• To Challenge the Protagonist’s Beliefs and Complacency

The misdirected characters will ripple the protagonist’s views on the world. It’ll break their view on the world and leave them dazed, the same way the readers will be left dazed. The basic principle is that sometimes the people we believe to be good turn out to have ulterior motives and vice versa.

  • To Turn the Plot
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This simply means advancement of plot, the plot grows and delves deeper bit by bit, drawing the reader in. Plot misdirection plays a major part in advancing the plot by leaps and bounds.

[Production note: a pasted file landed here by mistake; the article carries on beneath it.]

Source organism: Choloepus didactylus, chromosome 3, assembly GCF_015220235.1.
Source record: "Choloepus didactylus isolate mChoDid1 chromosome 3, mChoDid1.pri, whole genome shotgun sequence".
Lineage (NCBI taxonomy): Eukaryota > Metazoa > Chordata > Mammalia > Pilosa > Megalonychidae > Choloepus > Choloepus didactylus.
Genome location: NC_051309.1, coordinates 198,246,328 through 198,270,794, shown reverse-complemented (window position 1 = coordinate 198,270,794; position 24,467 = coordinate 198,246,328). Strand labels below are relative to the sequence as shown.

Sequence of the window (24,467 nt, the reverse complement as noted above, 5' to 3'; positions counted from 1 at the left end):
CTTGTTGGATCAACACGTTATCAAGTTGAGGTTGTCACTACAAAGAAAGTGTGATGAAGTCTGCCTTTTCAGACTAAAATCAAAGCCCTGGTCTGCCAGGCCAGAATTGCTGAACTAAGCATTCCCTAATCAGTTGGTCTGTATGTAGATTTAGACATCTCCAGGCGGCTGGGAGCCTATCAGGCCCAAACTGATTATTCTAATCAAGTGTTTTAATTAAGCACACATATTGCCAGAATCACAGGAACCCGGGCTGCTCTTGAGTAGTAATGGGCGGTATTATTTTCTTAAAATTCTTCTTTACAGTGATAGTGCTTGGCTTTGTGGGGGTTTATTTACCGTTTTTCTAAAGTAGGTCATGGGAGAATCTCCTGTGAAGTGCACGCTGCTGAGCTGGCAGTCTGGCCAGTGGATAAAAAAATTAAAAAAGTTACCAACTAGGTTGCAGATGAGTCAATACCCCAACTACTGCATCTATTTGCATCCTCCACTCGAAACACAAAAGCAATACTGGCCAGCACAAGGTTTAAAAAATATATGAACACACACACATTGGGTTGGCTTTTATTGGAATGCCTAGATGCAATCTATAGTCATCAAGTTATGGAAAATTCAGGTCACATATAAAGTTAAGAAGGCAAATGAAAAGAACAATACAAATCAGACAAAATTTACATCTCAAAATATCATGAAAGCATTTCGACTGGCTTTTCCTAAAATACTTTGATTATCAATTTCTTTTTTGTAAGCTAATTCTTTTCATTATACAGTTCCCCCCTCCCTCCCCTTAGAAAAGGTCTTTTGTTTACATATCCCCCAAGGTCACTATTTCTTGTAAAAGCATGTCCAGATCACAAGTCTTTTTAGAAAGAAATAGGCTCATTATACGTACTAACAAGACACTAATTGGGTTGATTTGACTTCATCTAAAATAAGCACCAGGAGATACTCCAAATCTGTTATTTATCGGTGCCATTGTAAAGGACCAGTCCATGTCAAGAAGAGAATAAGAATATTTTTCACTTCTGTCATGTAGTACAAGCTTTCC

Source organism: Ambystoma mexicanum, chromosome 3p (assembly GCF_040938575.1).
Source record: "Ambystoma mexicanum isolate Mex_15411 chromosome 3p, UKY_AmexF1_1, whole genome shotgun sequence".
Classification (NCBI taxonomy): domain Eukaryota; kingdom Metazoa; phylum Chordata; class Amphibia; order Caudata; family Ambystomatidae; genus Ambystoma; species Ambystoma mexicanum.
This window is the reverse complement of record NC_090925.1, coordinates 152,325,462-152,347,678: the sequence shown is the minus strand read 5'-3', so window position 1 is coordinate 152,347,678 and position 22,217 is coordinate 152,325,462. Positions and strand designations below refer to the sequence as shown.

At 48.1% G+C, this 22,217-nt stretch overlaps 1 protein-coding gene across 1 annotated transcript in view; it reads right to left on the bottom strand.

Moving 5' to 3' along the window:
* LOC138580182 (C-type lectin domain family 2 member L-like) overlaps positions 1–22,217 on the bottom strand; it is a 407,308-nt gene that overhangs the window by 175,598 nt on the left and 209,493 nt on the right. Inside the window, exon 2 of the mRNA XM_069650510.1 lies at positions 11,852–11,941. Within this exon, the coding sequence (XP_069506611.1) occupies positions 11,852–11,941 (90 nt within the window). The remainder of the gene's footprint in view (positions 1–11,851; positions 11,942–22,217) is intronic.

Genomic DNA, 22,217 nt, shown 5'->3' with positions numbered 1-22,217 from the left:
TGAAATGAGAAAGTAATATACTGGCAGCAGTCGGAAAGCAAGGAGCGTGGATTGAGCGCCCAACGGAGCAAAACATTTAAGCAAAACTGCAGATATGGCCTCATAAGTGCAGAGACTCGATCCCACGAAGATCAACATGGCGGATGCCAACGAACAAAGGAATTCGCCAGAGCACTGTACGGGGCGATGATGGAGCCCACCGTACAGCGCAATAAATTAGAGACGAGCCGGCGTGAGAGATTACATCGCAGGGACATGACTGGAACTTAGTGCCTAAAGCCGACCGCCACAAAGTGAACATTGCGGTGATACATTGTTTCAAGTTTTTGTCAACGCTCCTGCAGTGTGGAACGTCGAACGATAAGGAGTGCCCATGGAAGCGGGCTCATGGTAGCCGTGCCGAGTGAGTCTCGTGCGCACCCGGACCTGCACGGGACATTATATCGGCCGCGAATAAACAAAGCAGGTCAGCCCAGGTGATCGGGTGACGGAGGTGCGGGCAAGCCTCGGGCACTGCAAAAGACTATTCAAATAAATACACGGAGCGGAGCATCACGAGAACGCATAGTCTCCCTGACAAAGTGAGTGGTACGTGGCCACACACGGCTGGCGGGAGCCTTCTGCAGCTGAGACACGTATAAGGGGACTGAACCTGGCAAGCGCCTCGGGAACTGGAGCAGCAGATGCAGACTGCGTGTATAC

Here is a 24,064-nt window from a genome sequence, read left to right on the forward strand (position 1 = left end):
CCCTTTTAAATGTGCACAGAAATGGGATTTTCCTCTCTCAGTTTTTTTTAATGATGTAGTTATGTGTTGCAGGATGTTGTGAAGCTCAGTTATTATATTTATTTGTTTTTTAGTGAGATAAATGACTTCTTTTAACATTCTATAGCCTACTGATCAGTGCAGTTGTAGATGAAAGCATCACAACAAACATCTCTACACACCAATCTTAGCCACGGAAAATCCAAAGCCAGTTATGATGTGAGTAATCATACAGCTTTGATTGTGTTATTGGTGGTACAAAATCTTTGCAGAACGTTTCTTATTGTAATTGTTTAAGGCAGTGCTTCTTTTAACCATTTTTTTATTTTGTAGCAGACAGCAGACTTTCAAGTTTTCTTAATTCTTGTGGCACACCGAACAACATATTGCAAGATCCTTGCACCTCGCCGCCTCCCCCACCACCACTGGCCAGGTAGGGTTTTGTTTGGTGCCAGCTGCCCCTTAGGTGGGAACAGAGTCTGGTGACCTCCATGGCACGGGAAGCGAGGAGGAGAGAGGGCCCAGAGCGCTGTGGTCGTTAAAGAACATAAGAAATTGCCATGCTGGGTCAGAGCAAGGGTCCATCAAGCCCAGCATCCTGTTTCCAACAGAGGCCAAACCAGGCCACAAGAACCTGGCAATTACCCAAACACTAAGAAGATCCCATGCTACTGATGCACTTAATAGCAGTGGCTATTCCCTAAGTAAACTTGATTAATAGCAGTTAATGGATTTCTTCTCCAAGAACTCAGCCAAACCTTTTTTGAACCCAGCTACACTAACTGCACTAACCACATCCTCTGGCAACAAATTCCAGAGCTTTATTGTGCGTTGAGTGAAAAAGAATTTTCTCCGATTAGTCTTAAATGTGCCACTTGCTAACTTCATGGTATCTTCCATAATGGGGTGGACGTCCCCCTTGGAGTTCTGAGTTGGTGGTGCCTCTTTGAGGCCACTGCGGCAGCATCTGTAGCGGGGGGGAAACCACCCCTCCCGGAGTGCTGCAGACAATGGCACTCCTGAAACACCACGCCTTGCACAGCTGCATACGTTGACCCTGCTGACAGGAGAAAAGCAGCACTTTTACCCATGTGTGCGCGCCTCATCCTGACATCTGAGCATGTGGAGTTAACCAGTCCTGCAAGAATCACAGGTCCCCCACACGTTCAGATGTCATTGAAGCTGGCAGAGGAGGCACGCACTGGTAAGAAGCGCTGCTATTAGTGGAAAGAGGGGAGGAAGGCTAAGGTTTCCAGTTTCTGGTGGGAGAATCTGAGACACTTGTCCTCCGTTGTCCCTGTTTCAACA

• To Create Suspense and Plot Twists

As told before, misdirection creates suspense and builds tension, resulting in your reader’s full attention and them racing through the pages with wide and eager eyes to get to the end. It’ll have them questioning things like if the protagonist is about to get stabbed in the back, or questioning a character’s true motives. It’ll keep them on the edge of their toes and create vast possibilities of theories. The revelation of truth makes for effective plot twists, that leave your reader in awe, creating an unforgettable experience.

Character misdirection is an essential tool for aspiring fiction writers. It’s also very fun to play around with, and won’t be a burden to write!

Happy Writing!

BY Kashvi Dikshit

Graphics HOD

EW Writer

EC Magazine Writer

EC Magazine Graphics Supervisor

Source(s): www.helpingwritersbecomeauthors.com